The most common objection to abolishing the government provision of a service is that if the government does not provide it then the service will be unavailable.  The proverbial, “Who will build the roads!” Though it is a real concern, assuming that if the government doesn’t provide something that it will absolutely not be provided is a formal fallacy.  I kiddingly call the claim that a service won’t be provided if government doesn’t provide it the denying the market fallacy. It is a particular form of the denying the antecedent fallacy.

First, we must understand the denying the antecedent fallacy.

Here is an example of denying the antecedent fallacy:

If it’s raining,  (antecedent)

then the streets are wet.   (consequent)

It isn’t raining.   (denial of the antecedent)

Therefore, the streets aren’t wet.  (potentially false conclusion)

Antecedent means a thing or event that existed before or logically precedes another. Denying the antecedent means to assert the opposite of the antecedent and assume that the opposite of the consequent must be true.  The mistake is that though the premise tells us the antecedent is sufficient to cause the consequent, it does not tell us if it is necessary.

The denying the market fallacy is a particular form of the denying the antecedent fallacy.

Formal general example of denying the market fallacy:

If government provides something, it is provided.

Government does not provide it.

Therefore, it is not provided.

Natural Language Examples:

The roads we drive on are provided by the government.

If the government does not provide roads

Then we won’t have any roads.

The government funded the electrification of rural America.

If the government did not fund the electrification of rural America, American farmers would not have electricity.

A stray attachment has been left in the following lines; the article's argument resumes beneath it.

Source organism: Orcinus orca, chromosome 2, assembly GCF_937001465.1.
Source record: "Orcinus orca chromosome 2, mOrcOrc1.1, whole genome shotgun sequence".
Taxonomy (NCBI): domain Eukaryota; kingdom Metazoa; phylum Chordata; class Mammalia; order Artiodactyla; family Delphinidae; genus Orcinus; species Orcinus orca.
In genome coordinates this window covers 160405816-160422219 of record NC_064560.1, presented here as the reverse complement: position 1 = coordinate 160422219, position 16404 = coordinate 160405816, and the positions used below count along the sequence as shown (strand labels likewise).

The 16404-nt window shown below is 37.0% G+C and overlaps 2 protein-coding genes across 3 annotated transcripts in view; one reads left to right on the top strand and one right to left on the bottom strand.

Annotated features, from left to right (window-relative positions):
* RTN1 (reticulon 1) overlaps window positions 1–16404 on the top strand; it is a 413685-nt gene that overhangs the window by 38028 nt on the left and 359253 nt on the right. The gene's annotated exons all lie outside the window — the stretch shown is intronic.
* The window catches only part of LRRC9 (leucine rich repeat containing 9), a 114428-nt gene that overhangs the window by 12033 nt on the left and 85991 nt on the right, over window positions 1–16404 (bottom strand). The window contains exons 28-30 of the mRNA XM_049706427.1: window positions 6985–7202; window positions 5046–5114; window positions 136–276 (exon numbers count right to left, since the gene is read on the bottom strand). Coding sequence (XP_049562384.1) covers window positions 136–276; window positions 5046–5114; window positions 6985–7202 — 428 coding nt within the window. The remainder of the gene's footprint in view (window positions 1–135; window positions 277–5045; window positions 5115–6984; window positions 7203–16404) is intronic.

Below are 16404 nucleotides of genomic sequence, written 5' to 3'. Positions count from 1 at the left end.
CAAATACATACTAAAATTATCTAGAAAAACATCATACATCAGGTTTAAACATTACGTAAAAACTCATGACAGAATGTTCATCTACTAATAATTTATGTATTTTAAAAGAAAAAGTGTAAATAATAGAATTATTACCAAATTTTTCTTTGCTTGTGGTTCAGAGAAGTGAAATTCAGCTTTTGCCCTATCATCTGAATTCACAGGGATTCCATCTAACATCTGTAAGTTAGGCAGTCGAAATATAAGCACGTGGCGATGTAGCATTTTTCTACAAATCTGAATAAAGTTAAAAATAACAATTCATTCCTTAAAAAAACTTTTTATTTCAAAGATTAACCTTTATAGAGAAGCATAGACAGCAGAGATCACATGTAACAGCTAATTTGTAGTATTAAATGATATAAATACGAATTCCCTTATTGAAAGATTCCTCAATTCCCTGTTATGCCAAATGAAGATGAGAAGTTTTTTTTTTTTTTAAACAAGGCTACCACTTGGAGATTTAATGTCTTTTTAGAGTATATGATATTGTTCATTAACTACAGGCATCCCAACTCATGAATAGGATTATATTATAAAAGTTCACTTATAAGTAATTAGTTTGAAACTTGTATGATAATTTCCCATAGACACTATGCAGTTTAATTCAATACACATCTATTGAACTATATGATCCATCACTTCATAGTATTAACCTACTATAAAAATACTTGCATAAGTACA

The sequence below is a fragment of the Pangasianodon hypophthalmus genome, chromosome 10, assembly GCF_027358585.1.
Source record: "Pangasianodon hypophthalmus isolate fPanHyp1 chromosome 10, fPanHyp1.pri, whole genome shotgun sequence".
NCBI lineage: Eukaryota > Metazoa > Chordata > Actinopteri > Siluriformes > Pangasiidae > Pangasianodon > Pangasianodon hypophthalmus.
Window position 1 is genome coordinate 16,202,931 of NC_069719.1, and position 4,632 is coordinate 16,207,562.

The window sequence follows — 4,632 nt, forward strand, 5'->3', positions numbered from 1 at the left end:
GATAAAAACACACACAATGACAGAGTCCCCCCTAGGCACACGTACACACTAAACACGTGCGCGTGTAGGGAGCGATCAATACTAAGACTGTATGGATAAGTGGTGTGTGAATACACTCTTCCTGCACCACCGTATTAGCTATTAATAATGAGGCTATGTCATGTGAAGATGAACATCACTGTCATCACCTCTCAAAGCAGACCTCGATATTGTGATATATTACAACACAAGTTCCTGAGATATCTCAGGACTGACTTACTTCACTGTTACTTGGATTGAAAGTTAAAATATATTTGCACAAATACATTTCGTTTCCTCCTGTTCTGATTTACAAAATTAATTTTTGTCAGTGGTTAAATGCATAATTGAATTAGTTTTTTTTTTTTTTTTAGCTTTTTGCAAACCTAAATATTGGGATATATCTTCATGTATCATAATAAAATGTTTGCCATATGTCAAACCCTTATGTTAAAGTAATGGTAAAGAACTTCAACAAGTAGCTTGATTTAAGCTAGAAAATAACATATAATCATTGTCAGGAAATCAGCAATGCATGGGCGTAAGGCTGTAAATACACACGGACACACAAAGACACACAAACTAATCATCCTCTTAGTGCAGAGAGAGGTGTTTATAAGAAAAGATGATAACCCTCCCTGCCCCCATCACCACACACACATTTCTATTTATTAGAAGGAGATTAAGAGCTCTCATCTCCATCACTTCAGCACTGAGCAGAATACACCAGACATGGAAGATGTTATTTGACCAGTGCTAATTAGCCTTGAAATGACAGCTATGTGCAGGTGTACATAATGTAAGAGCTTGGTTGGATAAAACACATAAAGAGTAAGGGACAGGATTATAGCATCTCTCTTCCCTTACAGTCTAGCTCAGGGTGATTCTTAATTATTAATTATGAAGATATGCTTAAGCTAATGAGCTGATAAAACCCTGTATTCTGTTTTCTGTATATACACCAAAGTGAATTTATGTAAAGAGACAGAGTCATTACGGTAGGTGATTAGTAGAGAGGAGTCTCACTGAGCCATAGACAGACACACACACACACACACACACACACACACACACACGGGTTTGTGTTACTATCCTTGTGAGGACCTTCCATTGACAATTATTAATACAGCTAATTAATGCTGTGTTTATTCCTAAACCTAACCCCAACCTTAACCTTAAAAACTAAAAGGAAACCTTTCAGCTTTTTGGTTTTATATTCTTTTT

The government provides law.

If the government did not provide law, there would be no law.

Maybe I should have called it the denying the government fallacy to keep with the syntax of the denying the antecedent fallacy, because the government is the antecedent in this form but “denying the market fallacy” sounds better.

The denying the market fallacy is similar to the joke that I heard Hans-Hermann Hoppe tell in one of his recorded lectures.

It went something like this:

Just because monkeys ride bicycles, doesn’t mean only monkeys can ride bicycles.

A good response to the denial of the market fallacy is this quote of Frederic Bastiat from The Law:

Socialism, like the ancient ideas from which it springs, confuses the distinction between government and society. As a result of this, every time we object to a thing being done by government, the socialists conclude that we object to its being done at all.

We disapprove of state education. Then the socialists say that we are opposed to any education. We object to a state religion. Then the socialists say that we want no religion at all. We object to a state-enforced equality. Then they say that we are against equality. And so on, and so on. It is as if the socialists were to accuse us of not wanting persons to eat because we do not want the state to raise grain.

 

The denying the antecedent fallacy has a sibling fallacy, affirming the consequent.

 Formal example of affirming the consequent fallacy:

If it’s raining,  (antecedent)

then the streets are wet.  (consequent)

The streets are wet. (affirming the consequent)

Therefore, it’s raining.  (potentially false conclusion)

This is the same mistake of assuming that the antecedent is necessary. The streets could be wet for some other reason.

The denying the market fallacy has a similar sibling fallacy called the affirming the state fallacy.

Formal example of affirming the state fallacy:

If government provides parks,

parks are available.

This park is available to me.

Therefore, the government provided it.

Many people enjoy private parks and drive on private roads and are protected by private security, and assume it was all provided by the state.
Now, we do need to be careful.  Just because it is fallacious to claim that services cannot be provided if the government doesn’t provide them, we can’t claim they absolutely will be provided by the market if the government does not provide them.  Pointing out the fallacy does not prove traditionally government provided services can be provided without government.   Further, there are sophisticated arguments like market failure that go beyond the kindergarten argument of just claiming that without the government we would not have X.  It is impossible for us to predict exactly how markets would provide X, when we don’t have examples of markets providing X.  So we still do have a challenge in convincing people X will be provided by the market. We who advocate for alternatives to government do owe explanations on how services might be provided without the government, even if we can’t know exactly how.  However, the simple cliches like, “Who will build the roads!” that are often intended to terminate thought are not the end of the discussion but the beginning.